#AuthorpreneurSpeak- Guestpost by Mayur Didolkar #MondayMotivation

Today’s guest post is by Mayur Didolkar, author of two novels and a number of short stories. His recent anthology Nagin has won accolades from book lovers all over the country. 

Ernest Hemingway supposed to have said once “there is nothing to writing. All you do is sit down at a typewriter and bleed”, and while there is no point in lesser (much lesser) authors like us talking about the truism of the statement by the great man, I think most of 21st century writer will agree that while there might be nothing to writing more than bleeding, career in fiction writing today takes more than just writing.  In my case, selling my novel The Dark Road to Juggernaut publishing and then going through the paces of pre-production with their ace editing and marketing team has been a big learning curve. This experience was further fine-tuned when I published my second novel Tears for Strangers and my first paperback short story collection Nagin through them this year and here are some things these 2 years taught me.

  1. Keep your day job- The simple truth is publishing (whether self-published or trad) is a tough industry to make a living out of, especially if you are the primary (or only) income earner of the family. As William Darlymple recently noted the advances paid to authors are going down (but speaking fees are increasing!), so this career has a longer gestation period. The good news is it is possible to write while you keep a day job. I run an investment consulting business in Pune since June 2015, and in the last 3 years I have written first drafts of 3 novels, 14 short stories and over 100 articles as well as the re-write/editing work on all of the above. You need to be  smart about your time management, have a positive attitude to the work in general and understand and appreciate how delayed gratification works. Having your livelihood independent of your writing takes a lot of pressure off the entire creative process. It also means you can afford to take smart decisions for long term rather than saying yes to the first available offer. In my case, as my day job involves interacting with people from diverse walks of life, it also gives me great opportunity to observe various types of people in different everyday situations, which is a great learning in itself.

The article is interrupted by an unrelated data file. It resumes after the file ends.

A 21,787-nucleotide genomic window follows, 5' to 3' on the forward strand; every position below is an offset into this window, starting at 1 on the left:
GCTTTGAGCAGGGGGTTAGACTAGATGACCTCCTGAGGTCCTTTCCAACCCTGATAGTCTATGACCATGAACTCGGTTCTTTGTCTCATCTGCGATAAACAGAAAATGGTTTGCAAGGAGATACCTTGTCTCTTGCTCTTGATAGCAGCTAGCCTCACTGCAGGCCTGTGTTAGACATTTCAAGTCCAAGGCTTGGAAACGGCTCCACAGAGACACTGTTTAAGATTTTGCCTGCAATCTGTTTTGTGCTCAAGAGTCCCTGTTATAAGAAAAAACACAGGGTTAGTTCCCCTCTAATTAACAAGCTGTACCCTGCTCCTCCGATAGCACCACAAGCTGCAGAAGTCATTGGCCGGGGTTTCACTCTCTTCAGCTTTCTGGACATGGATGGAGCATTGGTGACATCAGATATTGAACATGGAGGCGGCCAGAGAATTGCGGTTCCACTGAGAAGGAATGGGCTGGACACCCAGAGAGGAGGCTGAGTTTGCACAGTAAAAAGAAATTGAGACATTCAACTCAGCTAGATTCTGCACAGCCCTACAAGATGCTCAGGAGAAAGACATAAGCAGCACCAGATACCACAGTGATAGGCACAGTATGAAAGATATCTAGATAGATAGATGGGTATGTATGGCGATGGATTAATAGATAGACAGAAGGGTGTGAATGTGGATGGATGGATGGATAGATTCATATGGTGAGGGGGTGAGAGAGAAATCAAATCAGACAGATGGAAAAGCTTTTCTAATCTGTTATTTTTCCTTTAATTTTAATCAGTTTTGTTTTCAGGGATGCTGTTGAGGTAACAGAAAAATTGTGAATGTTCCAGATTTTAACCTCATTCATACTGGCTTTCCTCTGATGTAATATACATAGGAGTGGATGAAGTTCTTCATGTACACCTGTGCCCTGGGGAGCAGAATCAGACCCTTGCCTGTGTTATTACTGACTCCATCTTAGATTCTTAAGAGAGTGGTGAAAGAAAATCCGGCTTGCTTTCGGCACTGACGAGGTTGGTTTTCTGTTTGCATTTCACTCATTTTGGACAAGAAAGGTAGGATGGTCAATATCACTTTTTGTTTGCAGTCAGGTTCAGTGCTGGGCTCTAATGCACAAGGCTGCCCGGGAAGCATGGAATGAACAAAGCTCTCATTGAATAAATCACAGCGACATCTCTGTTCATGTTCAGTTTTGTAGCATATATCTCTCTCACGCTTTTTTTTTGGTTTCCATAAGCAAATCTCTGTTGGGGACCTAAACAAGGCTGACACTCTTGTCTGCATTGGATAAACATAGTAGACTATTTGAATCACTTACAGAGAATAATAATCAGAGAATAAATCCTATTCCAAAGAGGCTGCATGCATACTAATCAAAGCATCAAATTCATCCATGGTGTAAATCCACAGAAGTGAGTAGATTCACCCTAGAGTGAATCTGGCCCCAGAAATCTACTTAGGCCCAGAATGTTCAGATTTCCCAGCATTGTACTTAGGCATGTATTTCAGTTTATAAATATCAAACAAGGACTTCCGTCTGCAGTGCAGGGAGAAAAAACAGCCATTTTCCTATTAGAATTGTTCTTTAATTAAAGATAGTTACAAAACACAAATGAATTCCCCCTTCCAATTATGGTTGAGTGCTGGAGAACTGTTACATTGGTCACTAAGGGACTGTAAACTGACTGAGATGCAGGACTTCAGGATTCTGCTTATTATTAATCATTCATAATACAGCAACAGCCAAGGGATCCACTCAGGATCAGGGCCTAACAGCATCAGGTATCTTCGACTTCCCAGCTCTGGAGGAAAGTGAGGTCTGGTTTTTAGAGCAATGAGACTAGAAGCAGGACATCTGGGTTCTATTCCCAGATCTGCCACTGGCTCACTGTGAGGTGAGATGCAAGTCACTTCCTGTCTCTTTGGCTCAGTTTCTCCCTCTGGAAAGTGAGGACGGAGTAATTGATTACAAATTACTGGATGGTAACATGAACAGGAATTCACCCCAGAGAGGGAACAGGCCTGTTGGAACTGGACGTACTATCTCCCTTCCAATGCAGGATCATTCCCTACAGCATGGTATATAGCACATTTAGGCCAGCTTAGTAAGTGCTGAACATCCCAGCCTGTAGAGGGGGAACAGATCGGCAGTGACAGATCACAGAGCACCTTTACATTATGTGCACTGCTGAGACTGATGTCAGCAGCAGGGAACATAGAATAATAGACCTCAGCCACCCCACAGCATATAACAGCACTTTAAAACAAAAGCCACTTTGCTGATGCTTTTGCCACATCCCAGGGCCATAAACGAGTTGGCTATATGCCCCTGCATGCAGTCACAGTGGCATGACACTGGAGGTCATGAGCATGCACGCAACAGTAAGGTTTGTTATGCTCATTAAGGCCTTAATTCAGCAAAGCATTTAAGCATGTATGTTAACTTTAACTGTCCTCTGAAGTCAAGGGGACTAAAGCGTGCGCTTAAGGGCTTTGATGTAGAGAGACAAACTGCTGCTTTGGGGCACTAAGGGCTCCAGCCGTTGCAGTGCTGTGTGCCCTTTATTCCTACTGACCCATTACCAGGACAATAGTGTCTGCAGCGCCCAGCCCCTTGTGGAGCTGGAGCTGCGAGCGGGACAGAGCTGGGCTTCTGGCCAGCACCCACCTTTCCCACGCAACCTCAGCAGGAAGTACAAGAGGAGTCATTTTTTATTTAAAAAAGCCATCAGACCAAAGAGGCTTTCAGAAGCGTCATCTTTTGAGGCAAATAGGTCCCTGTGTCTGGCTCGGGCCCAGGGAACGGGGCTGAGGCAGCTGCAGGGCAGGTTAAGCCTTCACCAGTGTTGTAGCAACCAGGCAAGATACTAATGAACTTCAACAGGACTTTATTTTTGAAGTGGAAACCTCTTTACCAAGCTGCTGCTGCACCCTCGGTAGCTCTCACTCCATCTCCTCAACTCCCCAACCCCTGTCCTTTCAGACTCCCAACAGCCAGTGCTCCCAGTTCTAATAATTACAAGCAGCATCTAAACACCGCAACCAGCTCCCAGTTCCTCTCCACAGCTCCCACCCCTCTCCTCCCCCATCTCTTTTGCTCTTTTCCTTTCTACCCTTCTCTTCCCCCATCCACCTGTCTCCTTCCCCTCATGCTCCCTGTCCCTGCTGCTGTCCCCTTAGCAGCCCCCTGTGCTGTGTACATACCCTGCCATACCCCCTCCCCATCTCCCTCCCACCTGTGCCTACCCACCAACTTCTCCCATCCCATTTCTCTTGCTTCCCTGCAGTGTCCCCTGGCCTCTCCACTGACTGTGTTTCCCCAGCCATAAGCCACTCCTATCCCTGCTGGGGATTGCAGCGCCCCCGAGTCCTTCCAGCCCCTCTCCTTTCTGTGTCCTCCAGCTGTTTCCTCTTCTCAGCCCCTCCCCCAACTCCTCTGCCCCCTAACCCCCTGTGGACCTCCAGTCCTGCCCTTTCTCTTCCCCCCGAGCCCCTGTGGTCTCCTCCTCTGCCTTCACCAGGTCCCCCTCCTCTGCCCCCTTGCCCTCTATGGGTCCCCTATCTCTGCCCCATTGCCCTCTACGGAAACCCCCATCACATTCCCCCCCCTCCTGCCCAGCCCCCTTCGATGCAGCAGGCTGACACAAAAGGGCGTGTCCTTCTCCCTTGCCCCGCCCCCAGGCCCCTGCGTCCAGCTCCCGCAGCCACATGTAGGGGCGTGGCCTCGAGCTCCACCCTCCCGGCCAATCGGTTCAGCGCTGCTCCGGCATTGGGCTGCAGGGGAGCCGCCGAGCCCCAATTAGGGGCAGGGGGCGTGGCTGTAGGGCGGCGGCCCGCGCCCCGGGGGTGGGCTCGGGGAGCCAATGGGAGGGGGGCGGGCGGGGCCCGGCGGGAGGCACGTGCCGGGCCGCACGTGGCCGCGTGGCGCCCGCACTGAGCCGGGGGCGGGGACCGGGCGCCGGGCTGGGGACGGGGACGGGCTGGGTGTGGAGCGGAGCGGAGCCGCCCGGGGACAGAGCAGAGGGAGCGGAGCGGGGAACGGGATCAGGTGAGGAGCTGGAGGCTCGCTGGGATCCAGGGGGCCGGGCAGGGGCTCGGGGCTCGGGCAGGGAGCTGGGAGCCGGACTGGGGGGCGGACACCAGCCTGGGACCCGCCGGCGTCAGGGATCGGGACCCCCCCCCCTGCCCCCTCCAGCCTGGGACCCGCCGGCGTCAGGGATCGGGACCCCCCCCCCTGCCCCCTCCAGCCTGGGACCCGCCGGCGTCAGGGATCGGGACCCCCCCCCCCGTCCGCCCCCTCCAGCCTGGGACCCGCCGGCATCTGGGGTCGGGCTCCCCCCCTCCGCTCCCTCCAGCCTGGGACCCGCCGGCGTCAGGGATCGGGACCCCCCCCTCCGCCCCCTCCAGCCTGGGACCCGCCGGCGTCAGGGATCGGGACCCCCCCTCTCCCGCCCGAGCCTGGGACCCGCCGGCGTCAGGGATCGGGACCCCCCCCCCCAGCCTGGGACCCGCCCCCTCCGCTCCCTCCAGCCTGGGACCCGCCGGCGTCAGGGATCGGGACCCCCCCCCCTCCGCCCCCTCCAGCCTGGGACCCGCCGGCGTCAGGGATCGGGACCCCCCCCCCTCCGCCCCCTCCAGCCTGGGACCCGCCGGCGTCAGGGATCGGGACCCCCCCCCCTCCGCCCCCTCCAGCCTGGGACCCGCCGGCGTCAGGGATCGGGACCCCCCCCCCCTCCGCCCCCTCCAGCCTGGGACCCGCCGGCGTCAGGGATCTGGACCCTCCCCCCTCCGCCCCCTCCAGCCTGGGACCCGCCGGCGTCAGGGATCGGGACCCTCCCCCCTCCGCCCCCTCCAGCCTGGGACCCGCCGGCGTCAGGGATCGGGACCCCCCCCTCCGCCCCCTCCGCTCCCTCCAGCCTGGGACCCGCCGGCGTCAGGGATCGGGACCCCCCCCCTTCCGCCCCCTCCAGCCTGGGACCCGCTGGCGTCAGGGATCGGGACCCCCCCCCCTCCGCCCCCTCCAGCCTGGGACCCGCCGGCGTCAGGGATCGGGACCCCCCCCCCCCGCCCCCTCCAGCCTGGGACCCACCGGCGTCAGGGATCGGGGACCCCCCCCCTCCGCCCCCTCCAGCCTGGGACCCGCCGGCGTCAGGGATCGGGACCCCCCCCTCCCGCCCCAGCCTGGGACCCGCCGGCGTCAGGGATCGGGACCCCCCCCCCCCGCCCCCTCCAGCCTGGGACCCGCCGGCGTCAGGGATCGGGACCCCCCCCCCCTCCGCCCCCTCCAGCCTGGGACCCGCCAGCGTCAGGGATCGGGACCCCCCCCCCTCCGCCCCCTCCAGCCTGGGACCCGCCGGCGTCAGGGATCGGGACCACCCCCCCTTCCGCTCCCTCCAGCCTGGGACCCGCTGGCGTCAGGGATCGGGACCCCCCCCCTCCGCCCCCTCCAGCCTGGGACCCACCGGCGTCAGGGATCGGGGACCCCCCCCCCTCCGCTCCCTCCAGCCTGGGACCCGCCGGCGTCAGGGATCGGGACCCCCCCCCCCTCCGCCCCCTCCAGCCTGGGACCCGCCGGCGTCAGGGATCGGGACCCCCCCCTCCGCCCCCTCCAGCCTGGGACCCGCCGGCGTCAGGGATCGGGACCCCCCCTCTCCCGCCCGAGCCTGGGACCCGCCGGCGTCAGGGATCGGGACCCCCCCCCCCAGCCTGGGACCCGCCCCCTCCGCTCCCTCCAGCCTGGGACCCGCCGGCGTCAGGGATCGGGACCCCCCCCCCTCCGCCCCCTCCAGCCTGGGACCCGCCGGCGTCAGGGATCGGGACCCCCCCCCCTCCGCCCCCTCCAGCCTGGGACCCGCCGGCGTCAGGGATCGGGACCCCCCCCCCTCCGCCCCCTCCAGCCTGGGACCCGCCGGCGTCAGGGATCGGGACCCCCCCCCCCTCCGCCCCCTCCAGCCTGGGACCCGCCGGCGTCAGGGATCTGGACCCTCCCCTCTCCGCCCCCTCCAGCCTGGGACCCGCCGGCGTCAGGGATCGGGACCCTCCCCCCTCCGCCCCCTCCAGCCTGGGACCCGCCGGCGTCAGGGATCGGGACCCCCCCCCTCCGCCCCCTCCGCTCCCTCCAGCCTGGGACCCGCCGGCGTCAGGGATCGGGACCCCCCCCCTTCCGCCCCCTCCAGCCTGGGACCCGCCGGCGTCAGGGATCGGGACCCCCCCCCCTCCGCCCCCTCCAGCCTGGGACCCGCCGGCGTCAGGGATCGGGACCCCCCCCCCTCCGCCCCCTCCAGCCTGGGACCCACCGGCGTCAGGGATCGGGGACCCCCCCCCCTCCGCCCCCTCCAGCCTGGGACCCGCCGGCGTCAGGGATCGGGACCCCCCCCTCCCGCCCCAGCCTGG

2. Editors look for professionalism over flash of genius- Unless you are a John Grisham or a Stephen King debuting at the top of the bestseller lists, your first work is a statement of possibilities for the editor at a publishing house. He/she is trying to judge if you are someone who shows promise for future along with the appeal of the current submission. Try and submit as finished a product as possible (I had hired an editor to work on The Dark Road before submitting the full MS and I consider that among the best investments I made so far), stick to your deadlines as closely as possible and remember Woody Allen when he says “ 80% of the success is showing up”.
  3. Once your MS is accepted and you start working on the edits, be open-minded about the changes recommended by the editor/s. In some writing forums, writers write about their battles with editors with a pride in their own stubbornness that completely baffles me. Understanding that as a writer you are too close to be your own editor is the first key to becoming a professional writer. I feel self-published writers need to be even more open minded as in their case they are also the client of the editor who is telling them what doesn’t work. Remember the old adage about a lawyer who represents himself has a fool for a client is equally true about editing.
  4. A professional writer will always have projects going on in different stages of production. While we were editing The Dark Road, I had already written five short stories and pitched them to Juggernaut. Once The Dark Road got ready for release, we were working on the editing of these stories while I had started writing the first draft of Tears for Strangers and while that was going through its paces post first draft, I had started writing the short stories that became part of Nagin. After the advent of digital publishing and explosion in the self-publishing market, the bandwidth on offer to each new writer is getting squeezed. If you want to hold onto that bandwidth, you need to have projects ready for publishing with a fair bit of continuity. Adam Croft, a successful self-published writer from England says the best thing he did after he finished writing his first book, is he wrote another. I endorse this whole-heartedly.
  5. Whether self-published or trad, do it for the right reasons. If you want to self-publish because you don’t have the patience for the process or the stomach to reject large swathes of rejections or criticisms, you are doing it wrong. If you want to go trad because you think self-publishing is somehow demeaning or if you think traditionally published authors don’t have to sell their own books, then you are doing it wrong. Both options come with their own pros and cons and it is very important to first understand both and then decide which one plays best to your strengths.

Stephen King has described writing as a form of telepathy, extending the same analogy, I would say published writing is a form of a magic show that you as a magician produce with the help of many professionals. A wise magician knows his strengths and surrounds himself with teams that compliments his strengths.

Be  that wise magician.

Mayur Didolkar is an entrepreneur cum author with an undying passion for literature, politics and marathons. Check out his whole published collection here.

 

 

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